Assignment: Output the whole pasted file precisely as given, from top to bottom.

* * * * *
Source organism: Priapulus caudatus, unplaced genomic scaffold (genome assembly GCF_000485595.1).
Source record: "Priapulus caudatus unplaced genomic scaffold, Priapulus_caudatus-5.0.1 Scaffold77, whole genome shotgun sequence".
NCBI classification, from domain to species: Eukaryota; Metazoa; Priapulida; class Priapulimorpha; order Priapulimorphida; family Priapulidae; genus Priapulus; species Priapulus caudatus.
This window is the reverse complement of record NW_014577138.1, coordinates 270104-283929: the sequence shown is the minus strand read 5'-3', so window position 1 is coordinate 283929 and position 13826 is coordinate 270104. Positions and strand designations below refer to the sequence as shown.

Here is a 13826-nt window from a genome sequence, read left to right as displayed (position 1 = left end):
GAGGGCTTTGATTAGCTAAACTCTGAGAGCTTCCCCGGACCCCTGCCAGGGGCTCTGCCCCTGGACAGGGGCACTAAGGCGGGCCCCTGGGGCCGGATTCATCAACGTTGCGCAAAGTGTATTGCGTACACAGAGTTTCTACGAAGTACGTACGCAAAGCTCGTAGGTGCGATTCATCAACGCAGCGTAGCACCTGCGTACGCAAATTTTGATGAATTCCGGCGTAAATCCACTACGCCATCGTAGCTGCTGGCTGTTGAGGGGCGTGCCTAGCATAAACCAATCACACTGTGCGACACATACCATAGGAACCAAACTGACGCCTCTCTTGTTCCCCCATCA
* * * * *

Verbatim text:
Source organism: Priapulus caudatus, unplaced genomic scaffold (genome assembly GCF_000485595.1).
Source record: "Priapulus caudatus unplaced genomic scaffold, Priapulus_caudatus-5.0.1 Scaffold77, whole genome shotgun sequence".
NCBI classification, from domain to species: Eukaryota; Metazoa; Priapulida; class Priapulimorpha; order Priapulimorphida; family Priapulidae; genus Priapulus; species Priapulus caudatus.
This window is the reverse complement of record NW_014577138.1, coordinates 270104-283929: the sequence shown is the minus strand read 5'-3', so window position 1 is coordinate 283929 and position 13826 is coordinate 270104. Positions and strand designations below refer to the sequence as shown.

Here is a 13826-nt window from a genome sequence, read left to right as displayed (position 1 = left end):
GAGGGCTTTGATTAGCTAAACTCTGAGAGCTTCCCCGGACCCCTGCCAGGGGCTCTGCCCCTGGACAGGGGCACTAAGGCGGGCCCCTGGGGCCGGATTCATCAACGTTGCGCAAAGTGTATTGCGTACACAGAGTTTCTACGAAGTACGTACGCAAAGCTCGTAGGTGCGATTCATCAACGCAGCGTAGCACCTGCGTACGCAAATTTTGATGAATTCCGGCGTAAATCCACTACGCCATCGTAGCTGCTGGCTGTTGAGGGGCGTGCCTAGCATAAACCAATCACACTGTGCGACACATACCATAGGAACCAAACTGACGCCTCTCTTGTTCCCCCATCA